Bumblebees can be used in combination with juvenile hormone analogues and ecdysone agonists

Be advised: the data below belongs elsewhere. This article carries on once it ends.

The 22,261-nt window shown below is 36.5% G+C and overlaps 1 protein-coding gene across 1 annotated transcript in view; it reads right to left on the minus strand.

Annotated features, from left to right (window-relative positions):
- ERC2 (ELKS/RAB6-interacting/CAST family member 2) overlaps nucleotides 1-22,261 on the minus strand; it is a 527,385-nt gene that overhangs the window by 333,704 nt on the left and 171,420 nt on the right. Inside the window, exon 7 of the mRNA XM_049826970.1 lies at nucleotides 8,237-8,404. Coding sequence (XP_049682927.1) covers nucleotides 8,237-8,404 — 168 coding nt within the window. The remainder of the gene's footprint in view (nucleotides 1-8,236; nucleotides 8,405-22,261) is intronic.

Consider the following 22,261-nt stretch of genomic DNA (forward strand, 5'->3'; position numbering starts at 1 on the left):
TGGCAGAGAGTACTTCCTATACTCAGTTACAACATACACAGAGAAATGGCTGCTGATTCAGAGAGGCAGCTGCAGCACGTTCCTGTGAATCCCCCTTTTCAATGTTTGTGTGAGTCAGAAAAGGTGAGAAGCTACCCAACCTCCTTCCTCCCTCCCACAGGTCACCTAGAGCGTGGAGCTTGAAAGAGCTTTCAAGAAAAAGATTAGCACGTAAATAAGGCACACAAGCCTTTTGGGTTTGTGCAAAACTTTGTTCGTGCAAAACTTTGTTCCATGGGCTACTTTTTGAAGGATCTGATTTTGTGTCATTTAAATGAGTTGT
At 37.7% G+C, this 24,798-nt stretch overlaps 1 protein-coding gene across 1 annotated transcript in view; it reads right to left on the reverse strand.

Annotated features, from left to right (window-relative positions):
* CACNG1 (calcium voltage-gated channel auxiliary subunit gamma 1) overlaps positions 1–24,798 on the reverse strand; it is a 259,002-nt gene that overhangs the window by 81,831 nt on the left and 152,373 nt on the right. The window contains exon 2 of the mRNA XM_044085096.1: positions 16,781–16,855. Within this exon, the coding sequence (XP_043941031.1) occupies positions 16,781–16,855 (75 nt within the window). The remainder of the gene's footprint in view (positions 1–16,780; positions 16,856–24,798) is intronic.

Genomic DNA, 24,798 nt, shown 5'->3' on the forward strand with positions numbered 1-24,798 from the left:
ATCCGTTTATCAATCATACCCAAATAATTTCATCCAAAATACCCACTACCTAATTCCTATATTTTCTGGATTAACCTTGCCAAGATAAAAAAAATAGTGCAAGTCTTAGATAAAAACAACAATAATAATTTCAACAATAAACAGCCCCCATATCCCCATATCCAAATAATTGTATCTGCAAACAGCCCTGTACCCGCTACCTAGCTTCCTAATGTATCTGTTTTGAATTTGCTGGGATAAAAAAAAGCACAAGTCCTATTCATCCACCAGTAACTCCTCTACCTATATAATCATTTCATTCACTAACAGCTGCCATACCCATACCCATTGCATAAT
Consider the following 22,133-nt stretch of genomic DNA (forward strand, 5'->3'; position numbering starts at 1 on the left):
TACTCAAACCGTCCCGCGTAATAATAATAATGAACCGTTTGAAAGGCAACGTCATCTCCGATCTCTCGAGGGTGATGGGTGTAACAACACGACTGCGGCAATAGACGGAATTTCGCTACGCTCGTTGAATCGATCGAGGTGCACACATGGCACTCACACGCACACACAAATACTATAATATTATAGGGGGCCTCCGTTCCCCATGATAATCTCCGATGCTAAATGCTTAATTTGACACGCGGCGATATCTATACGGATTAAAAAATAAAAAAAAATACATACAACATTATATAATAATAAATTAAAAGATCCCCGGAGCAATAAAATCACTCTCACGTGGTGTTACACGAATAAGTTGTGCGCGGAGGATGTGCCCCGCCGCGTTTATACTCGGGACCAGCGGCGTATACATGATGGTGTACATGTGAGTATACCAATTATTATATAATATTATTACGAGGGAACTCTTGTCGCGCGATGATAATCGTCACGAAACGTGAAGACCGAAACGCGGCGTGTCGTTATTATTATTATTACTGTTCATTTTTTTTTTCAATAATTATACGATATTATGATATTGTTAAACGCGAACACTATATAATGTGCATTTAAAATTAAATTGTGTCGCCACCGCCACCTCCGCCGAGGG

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This study examined the lethal and sublethal effects on the beneficial insect Bombus terrestris by two classes of insect growth regulators (IGRs) that are commercially used in agriculture to control pest insects. Three juvenile hormones analogues (JHAs) (pyriproxyfen, fenoxycarb and kinoprene) and two ecdysone agonists or moulting accelerating compounds (MACs) (tebufenozide and methoxyfenozide) were tested. The bumblebee workers were exposed to the insecticides via three different routes of exposure: dermally by topical contact, and orally via the drinking sugar water or the pollen. In the first series of experiments the IGRs were applied at their respective maximum field recommended concentration (MFRC). These risk hazard tests showed that the tested IGRs caused no acute toxicity on the workers, and any compound had an adverse effect on reproduction (production of males). In addition, larval development was followed in the treated nests compared with the controls. After application of the two MACs and the JHA fenoxycarb no adverse effects were observed on larval development. However, in the nests where the workers were exposed to the JHAs pyriproxyfen and kinoprene higher numbers of dead larvae were scored. These larvae were third and fourth instars, implying a lethal blockage of development before metamorphosis. In a second test, a series of dilutions was made for kinoprene, and these results revealed that only the MFRC caused a toxic effect on the larval development. On the other hand, kinoprene at lower concentrations (0.0650 mg ai/l) had a stimulatory effect on brood production. It was remarkable that ovaries of such treated dominant workers were longer and contained more eggs than in the controls. In a last experiment, the cuticular uptake was determined for a JHA and MAC to evaluate to what extent worker bees accumulate these classes of IGRs. Cuticular uptake ranged from 34 to 83% at 24 h after topical application. Overall, the obtained results indicate that the tested IGRs at their recommended concentration are safe to be used in combination with B. terrestris.

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